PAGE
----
General Motors (NYSE:GM) will release its quarterly report on Wednesday, and the automaker has done an excellent job of bouncing back over the past several years after emerging from its bankruptcy filing. Yet in plotting its long-term strategy, General Motors has to consider not only its archrival, Ford Motor (NYSE:F), but also the next generation of car companies looking for innovative niches in which to prosper. In particular, Tesla Motors (NASDAQ:TSLA) has become a credible long-term threat to GM's business, and General Motors isn't assuming that Tesla is just a fad that will die out in short order.

General Motors still has a loyal following of customers who stick with its popular brands. In trucks, the Chevy Silverado is aimed at competing against Ford's hugely successful F-Series, while relaunches of the Impala and efforts to make the Cadillac a bigger player in the luxury space show GM's continued commitment to the car segment as well. Yet Ford has remained stubbornly competitive, and the Tesla Model S has launched to rave reviews. Let's take an early look at what's been happening with General Motors over the past quarter and what we're likely to see in its report.

Stats on General Motors

Analyst EPS Estimate


Change From Year-Ago EPS


Revenue Estimate

$39.49 billion

Change From Year-Ago Revenue


Earnings Beats in Past Four Quarters


Source: Yahoo! Finance.

Can General Motors earnings race higher?
Analysts have had decidedly mixed views of General Motors earnings in recent months, cutting their third-quarter estimates by $0.03 per share but boosting their full-year projections by triple that amount. The stock's long-term gains have stalled out recently, with shares falling 4% since late July.

We've already gotten a sense of what GM's results might look like from monthly sales figures. Total sales were up 16% in July and 15% in August, with falling fleet sales volume actually holding back stronger growth in retail activity. September saw an 11% decline, but when adjusting for differing numbers of selling days compared to the prior year, General Motors posted 2% gains in adjusted retail sales. Projections for overall sales in October look favorable as well, with projecting 10% gains for GM.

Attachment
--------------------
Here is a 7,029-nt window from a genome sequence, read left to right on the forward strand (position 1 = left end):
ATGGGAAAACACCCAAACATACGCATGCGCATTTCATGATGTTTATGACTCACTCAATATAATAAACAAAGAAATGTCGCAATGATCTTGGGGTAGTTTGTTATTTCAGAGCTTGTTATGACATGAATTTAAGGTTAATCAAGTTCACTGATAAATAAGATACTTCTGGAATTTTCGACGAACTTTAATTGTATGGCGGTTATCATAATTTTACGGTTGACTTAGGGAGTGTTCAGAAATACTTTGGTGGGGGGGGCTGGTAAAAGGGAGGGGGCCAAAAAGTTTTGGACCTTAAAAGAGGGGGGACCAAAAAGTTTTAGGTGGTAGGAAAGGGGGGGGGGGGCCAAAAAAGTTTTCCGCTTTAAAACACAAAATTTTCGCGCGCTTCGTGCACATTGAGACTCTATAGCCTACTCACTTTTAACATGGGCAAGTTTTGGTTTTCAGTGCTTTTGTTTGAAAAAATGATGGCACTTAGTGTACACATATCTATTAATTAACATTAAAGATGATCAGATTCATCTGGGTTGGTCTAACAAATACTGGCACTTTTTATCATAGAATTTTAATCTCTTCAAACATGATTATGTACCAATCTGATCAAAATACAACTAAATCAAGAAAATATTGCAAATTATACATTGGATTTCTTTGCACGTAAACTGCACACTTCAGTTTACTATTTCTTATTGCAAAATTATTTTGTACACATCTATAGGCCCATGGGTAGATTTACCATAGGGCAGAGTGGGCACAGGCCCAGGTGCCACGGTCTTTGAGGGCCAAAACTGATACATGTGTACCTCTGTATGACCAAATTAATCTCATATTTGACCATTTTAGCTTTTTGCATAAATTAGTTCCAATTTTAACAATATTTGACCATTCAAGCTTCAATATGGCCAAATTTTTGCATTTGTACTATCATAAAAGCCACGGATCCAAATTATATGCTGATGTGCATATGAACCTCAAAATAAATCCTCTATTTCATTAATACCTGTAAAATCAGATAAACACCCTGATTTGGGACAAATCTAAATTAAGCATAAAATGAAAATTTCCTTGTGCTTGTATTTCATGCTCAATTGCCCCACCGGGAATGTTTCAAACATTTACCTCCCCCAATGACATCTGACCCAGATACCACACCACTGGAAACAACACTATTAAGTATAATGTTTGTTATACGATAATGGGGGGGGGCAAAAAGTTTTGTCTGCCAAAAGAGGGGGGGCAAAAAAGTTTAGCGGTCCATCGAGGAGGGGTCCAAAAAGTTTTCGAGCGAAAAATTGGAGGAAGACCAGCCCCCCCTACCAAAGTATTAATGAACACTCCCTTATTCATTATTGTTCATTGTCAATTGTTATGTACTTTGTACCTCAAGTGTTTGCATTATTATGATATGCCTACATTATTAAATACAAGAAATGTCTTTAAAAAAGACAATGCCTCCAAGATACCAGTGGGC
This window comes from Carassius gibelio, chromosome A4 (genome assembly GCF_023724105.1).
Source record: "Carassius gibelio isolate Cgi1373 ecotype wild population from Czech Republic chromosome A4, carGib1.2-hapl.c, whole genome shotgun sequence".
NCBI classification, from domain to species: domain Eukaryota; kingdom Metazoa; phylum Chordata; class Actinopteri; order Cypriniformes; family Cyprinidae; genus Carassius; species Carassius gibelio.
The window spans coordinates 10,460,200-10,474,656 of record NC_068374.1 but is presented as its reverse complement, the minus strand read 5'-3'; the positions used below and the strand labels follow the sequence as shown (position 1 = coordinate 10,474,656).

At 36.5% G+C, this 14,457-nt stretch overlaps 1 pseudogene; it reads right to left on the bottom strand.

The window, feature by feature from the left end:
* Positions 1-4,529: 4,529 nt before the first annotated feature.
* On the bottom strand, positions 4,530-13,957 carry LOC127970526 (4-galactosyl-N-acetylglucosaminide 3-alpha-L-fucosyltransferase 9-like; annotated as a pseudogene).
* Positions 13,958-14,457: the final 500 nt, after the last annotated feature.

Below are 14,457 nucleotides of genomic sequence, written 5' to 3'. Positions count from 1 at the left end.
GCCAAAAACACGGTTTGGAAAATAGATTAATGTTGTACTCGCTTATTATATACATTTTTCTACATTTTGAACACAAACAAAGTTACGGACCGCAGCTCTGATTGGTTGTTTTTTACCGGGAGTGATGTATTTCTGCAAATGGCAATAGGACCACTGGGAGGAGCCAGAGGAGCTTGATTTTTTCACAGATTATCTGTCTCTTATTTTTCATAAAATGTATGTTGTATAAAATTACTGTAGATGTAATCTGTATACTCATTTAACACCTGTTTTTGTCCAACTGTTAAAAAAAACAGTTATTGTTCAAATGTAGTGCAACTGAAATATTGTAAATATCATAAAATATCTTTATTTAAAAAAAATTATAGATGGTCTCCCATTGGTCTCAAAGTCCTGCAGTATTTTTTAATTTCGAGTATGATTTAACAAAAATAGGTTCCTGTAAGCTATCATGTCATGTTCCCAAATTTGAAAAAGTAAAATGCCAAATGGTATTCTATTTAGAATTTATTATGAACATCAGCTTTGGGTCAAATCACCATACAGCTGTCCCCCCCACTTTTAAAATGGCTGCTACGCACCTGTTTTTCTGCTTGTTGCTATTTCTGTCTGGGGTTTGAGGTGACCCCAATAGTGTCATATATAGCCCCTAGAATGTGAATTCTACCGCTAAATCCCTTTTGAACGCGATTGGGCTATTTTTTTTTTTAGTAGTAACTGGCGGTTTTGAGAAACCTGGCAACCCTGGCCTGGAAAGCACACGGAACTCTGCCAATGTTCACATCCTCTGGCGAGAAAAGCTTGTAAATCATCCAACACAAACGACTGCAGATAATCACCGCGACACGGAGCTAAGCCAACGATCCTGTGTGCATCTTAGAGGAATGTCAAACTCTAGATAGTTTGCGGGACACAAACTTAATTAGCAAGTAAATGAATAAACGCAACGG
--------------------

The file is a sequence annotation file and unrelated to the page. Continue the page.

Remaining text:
Positive signs from Ford's earnings release last week could also bode well for General Motors. Ford saw overall sales rise 12%, leading to record pre-tax profits and prompting Ford to raise its guidance for the full year. In particular, improvement in Europe was encouraging, as losses have finally started to narrow after persisting for years. If General Motors can see some of the same positive results in Europe, it could be exactly the good news investors need to send shares soaring.

But General Motors is also looking at Tesla Motors as a serious threat. The company will launch its 2015 Cadillac ELR coupe in early 2014, but analysts are looking most closely at the car's price tag, which at almost $76,000 is actually above the base price for Tesla's Model S. With the same drivetrain as the much less expensive Chevy Volt, the Cadillac ELR doesn't have anywhere near the electric-only range that the Model S offers, instead being a plug-in hybrid that relies on its gasoline engine for driving longer distances. New GM initiatives to produce natural-gas-powered cars like the 2015 Chevy Impala show the company's commitment to greener cars, again following Tesla's lead.

In the General Motors earnings report, look to see whether the company keeps up with Ford's pace of growth. As the auto industry gets more competitive, GM will have to up its game another level to make sure it keeps up with Ford, Tesla, and other rivals as they fight for market share in the growing global vehicle market.

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Fool contributor Dan Caplinger has no position in any stocks mentioned. You can follow him on Twitter @DanCaplinger. The Motley Fool recommends Ford, General Motors, and Tesla Motors. The Motley Fool owns shares of Ford and Tesla Motors. Try any of our Foolish newsletter services free for 30 days. We Fools may not all hold the same opinions, but we all believe that considering a diverse range of insights makes us better investors. The Motley Fool has a disclosure policy.